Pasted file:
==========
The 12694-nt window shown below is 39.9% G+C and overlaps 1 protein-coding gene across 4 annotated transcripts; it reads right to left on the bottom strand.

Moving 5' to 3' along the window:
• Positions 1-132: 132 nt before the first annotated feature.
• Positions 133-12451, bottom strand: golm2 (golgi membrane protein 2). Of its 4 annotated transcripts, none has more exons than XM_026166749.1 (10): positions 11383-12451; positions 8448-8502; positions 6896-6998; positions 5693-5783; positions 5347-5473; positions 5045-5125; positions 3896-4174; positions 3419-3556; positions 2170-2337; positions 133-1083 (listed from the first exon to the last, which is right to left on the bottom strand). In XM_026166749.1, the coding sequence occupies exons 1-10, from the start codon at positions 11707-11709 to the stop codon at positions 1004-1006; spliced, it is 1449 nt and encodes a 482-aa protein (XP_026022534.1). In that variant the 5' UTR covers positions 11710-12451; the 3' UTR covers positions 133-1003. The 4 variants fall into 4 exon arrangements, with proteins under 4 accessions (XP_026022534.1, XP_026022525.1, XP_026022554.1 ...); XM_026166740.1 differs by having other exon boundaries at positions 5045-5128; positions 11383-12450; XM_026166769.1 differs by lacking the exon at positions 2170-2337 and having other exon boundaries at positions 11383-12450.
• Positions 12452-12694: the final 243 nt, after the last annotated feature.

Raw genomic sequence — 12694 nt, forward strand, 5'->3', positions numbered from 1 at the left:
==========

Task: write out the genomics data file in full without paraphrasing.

The 12694-nt window shown below is 39.9% G+C and overlaps 1 protein-coding gene across 4 annotated transcripts; it reads right to left on the bottom strand.

Moving 5' to 3' along the window:
• Positions 1-132: 132 nt before the first annotated feature.
• Positions 133-12451, bottom strand: golm2 (golgi membrane protein 2). Of its 4 annotated transcripts, none has more exons than XM_026166749.1 (10): positions 11383-12451; positions 8448-8502; positions 6896-6998; positions 5693-5783; positions 5347-5473; positions 5045-5125; positions 3896-4174; positions 3419-3556; positions 2170-2337; positions 133-1083 (listed from the first exon to the last, which is right to left on the bottom strand). In XM_026166749.1, the coding sequence occupies exons 1-10, from the start codon at positions 11707-11709 to the stop codon at positions 1004-1006; spliced, it is 1449 nt and encodes a 482-aa protein (XP_026022534.1). In that variant the 5' UTR covers positions 11710-12451; the 3' UTR covers positions 133-1003. The 4 variants fall into 4 exon arrangements, with proteins under 4 accessions (XP_026022534.1, XP_026022525.1, XP_026022554.1 ...); XM_026166740.1 differs by having other exon boundaries at positions 5045-5128; positions 11383-12450; XM_026166769.1 differs by lacking the exon at positions 2170-2337 and having other exon boundaries at positions 11383-12450.
• Positions 12452-12694: the final 243 nt, after the last annotated feature.

Raw genomic sequence — 12694 nt, forward strand, 5'->3', positions numbered from 1 at the left: